Articles Posted in Wage and Hour

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justice-scales-gavel-fb.jpegChoosing a good lawyer to help you with a case, such as wrongful death, contract dispute, employment termination; asset forfeiture, and excessive force, can be very difficult.

Many blog posts advise you to make sure that (1) you feel comfortable with the lawyer you choose and that (2) the lawyer you choose has sound experience and understanding in the area you need representation in. While all that is true, there is one area that also demonstrates the quality of representation you will be obtaining to handle your case: your lawyer’s willingness and ability to handle an appeal of your case in front of a higher court.

Foremost, you may not read a lot of blog posts that talk about handling an appeal of your case in front of higher courts, because that means something may have went wrong with your case in the lower court. But here’s the reality: when you are going up against cities, school districts; law enforcement officials; public officials; big corporations; and hospitals–whether you win or lose at the lower court (trial court), one party is going to appeal, or threaten to appeal the loss, to the higher court (Appeals Court).

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server.JPGToday, the AJC reported that a Georgia restaurant chain called “This Is It” has been ordered by the feds to provide 230 workers $104,000 in back pay and fined nearly $1,900 for letting minors work illegal hours.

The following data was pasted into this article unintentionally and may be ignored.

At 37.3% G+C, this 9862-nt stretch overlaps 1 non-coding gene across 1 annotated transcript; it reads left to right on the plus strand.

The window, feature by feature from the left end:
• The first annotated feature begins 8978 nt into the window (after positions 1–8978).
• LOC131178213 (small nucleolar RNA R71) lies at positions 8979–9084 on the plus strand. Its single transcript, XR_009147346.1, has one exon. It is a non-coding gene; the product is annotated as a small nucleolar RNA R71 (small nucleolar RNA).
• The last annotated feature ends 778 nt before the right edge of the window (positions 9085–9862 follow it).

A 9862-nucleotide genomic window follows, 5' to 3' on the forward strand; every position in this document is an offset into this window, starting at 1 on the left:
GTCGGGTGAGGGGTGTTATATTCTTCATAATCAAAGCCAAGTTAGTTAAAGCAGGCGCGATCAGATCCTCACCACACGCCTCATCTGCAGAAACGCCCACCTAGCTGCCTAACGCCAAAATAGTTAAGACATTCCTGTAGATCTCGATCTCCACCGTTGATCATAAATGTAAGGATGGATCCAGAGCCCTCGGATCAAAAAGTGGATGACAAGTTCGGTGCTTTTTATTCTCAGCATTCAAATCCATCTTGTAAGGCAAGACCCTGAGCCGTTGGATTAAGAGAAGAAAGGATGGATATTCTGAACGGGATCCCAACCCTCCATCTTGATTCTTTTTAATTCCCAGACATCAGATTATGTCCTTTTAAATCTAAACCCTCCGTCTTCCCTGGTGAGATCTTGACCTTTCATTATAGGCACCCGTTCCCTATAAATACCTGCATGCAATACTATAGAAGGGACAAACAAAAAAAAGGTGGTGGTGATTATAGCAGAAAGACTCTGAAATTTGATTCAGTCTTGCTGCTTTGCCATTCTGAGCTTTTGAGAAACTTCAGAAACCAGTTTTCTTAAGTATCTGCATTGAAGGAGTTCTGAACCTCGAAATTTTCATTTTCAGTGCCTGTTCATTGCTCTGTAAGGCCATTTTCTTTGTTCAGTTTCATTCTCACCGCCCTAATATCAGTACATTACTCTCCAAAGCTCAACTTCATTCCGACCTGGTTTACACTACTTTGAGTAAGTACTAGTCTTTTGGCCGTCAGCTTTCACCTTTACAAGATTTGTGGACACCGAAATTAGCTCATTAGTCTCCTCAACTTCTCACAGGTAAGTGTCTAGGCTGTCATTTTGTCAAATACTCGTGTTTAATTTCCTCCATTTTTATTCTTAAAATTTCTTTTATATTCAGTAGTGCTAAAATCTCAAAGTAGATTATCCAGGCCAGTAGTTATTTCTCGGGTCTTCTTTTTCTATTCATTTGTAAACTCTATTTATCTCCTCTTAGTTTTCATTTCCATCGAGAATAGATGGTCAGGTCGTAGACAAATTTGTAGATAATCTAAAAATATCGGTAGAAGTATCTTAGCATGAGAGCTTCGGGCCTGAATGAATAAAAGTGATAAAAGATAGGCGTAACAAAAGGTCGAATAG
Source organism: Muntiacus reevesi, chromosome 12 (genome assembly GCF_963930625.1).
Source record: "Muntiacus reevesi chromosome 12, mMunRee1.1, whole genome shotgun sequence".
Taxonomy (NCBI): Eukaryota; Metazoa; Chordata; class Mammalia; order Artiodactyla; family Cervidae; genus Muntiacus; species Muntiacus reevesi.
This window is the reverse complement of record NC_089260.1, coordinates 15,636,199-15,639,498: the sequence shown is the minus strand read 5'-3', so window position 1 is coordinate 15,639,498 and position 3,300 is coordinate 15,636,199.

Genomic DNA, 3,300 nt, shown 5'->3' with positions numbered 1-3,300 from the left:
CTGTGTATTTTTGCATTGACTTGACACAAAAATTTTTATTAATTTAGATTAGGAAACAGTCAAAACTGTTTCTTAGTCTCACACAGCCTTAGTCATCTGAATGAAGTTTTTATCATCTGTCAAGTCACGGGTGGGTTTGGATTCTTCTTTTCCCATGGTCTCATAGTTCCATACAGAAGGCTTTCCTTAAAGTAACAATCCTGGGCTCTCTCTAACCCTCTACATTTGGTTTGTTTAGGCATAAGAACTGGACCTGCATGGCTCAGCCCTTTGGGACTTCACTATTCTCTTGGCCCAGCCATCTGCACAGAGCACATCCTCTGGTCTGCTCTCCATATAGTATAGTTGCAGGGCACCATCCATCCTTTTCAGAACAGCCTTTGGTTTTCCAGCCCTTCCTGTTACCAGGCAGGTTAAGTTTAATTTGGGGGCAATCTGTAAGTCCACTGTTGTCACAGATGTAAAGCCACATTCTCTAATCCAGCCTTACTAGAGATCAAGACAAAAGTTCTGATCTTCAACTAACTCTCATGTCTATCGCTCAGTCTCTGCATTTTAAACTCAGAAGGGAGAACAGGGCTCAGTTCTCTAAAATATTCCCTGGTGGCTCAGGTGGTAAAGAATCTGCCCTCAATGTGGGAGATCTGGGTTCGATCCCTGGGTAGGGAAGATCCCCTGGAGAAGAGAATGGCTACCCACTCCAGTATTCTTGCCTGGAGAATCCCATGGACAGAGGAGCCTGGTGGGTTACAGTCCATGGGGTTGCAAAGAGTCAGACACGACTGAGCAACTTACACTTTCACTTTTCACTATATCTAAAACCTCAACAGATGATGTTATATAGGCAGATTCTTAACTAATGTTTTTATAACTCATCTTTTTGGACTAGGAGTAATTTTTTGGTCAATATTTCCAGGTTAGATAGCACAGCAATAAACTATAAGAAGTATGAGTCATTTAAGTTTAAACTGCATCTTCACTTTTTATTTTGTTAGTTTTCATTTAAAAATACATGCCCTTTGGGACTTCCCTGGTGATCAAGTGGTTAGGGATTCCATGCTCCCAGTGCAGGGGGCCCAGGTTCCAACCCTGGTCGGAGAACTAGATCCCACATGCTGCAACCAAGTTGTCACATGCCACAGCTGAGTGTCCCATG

The U.S. Department of Labor took legal action after investigating the restaurant and found violations of record keeping, overtime, and minimum wage laws which protect workers. Furthermore, it found the restaurant chain wrongly classified employees as “exempt” consequently failing to pay them overtime (time and a half their regular rates) for hours over forty in a work week as required by the Fair Labor Standards Act.

Moreover, the restaurant chain did not pay workers minimum wage because it illegally deducted lunch breaks and uniform expenses. Additionally, underage workers were allowed to work restricted times. Finally, the company failed to maintain correct records of hours worked and money earned by the workers.

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